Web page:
Thornton’s empirical female record of three EVAs performed during shuttle missions STS-49 and STS-61 endured for more than a decade. And in March 2001, during STS-102, Susan Helms—the first long-duration female resident of the International Space Station (ISS)—participated in the longest-ever single EVA, lasting eight hours and 56 minutes. The record spacewalk, set jointly with Jim Voss, still stands today.
For more than ten years, between 2007 and 2017, the record for the greatest amount of cumulative EVA time by a woman alternated between long-duration ISS supremos Suni Williams and the first female Chief Astronaut Peggy Whitson. At present, Whitson holds the record with ten EVAs and over 60 spacewalking hours, as well as an adjunct record as the first female commander of a space station. Whitson also holds the record for the greatest amount of cumulative time spent in space by a woman, with over 665 days across her three long-duration ISS missions, and in 2017 completed a record-setting ISS increment almost ten months long. In doing so, she also became the oldest woman to travel into space, celebrating her 57th birthday aboard the space station in February 2017. Whitson’s single-flight record was broken last month when Christina Koch returned to Earth after 328 days. During her long stay, Koch and Expedition 61 crewmate Jessica Meir performed the first three all-female EVAs in history.
Women have set other records, too, with Britain’s Helen Sharman and South Korea’s Yi So-yeon presently the only two females to have also become their respective countries’ first-ever national astronauts. Sharman flew to Russia’s Mir space station in May 1991, whilst Yi did likewise to the ISS in April 2008. And returning home shoulder-to-shoulder with Yi was Russian cosmonaut Yuri Malenchenko…and Peggy Whitson, marking the first occasion that women outnumbered men on a returning spacecraft.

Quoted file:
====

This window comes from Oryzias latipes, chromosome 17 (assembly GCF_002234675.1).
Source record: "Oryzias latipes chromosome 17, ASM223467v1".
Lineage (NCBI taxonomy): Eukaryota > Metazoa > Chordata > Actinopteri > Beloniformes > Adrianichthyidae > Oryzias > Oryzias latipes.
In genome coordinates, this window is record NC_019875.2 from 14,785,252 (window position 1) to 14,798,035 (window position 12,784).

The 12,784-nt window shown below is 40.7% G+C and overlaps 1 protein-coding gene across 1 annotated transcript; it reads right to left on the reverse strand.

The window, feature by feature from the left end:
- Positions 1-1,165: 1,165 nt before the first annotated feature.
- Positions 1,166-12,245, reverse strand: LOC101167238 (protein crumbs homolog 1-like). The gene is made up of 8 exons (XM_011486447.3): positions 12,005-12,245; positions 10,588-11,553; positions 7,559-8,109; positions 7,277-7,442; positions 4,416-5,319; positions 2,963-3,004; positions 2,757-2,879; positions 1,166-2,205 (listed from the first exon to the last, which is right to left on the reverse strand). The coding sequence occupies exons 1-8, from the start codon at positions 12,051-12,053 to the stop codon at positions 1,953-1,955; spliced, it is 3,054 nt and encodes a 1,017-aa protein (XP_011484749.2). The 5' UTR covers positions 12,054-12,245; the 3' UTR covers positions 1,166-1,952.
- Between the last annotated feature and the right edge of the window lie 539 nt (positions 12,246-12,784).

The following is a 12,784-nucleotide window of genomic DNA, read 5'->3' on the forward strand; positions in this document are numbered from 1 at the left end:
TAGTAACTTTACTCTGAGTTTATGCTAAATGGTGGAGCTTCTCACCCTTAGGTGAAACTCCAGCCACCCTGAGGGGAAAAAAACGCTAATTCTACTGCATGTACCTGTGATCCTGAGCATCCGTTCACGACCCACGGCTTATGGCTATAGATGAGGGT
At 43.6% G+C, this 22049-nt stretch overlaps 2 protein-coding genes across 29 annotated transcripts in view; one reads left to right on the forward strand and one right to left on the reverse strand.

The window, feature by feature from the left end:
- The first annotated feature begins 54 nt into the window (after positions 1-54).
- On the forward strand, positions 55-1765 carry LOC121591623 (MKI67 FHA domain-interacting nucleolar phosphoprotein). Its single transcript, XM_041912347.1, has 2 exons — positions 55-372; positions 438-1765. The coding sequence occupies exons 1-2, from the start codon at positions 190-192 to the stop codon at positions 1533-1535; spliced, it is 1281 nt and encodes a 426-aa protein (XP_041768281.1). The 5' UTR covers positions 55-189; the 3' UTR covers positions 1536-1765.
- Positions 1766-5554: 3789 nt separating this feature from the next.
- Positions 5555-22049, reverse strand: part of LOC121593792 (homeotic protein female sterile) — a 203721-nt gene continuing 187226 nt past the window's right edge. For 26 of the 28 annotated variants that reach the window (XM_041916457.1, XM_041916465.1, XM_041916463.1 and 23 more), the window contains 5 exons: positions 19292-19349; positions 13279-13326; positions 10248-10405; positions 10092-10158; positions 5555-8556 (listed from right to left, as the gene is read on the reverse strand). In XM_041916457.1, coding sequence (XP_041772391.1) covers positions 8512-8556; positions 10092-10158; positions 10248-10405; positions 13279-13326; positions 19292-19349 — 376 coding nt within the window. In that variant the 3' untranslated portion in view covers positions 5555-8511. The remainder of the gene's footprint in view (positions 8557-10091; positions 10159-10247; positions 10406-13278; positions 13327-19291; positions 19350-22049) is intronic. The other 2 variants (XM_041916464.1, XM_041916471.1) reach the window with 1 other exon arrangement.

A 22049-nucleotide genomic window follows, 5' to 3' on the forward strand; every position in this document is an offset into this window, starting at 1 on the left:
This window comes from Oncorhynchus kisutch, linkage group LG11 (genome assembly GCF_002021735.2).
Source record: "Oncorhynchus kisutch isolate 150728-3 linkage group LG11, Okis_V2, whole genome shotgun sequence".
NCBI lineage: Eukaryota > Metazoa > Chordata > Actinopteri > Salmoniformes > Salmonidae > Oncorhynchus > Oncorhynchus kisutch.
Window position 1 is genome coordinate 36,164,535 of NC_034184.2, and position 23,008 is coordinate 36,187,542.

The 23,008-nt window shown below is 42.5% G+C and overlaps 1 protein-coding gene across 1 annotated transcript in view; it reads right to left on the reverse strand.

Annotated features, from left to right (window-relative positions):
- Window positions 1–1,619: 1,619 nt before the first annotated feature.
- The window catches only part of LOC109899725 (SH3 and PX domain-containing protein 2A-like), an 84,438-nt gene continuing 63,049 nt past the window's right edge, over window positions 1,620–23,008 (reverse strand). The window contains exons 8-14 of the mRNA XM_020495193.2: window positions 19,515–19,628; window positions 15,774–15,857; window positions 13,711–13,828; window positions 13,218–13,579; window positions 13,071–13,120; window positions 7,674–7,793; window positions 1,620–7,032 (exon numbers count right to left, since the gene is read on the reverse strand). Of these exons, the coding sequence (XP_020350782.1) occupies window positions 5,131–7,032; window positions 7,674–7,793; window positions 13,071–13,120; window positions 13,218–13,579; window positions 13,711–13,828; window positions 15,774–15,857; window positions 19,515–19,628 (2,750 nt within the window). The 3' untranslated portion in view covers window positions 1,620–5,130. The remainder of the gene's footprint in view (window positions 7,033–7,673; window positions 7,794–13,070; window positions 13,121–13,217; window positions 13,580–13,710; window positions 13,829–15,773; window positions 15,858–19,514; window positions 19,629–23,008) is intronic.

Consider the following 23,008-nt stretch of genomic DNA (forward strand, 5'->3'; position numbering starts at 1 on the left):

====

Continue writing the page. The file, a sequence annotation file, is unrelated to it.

As for launch, as many as three women flew aboard several shuttle missions, first among them STS-40 in June 1991. And Susan Kilrain and the late Janice Voss jointly hold the unusual record for the shortest interval between two spaceflights, having logged a mere 84 days between their return on STS-83 in April 1997 and their next launch together on STS-94 the following July.
As the world observes International Women’s Day, and mourns the recent passing of “Hidden Figure” Katherine Johnson, we are reminded of the immense contributions made by these female pioneers. In addition to U.S. and Russian astronauts, Canada’s Roberta Bondar and Julie Payette, Japan’s Chiaki Mukai and Naoko Yamazaki, France’s Claudie Haignere and Italy’s Samantha Cristoforetti have lived and worked in the microgravity environment during shuttle, Mir and ISS missions, whilst China’s homegrown space program saw Liu Yang and Wang Yaping travel to the Tiangong-1 orbital outpost. And with NASA’s Jessica Meir presently aboard the ISS and other women currently in active training, it can be expected that female involvement and leadership in future missions in low-Earth orbit and beyond are not a likelihood, but an inevitability.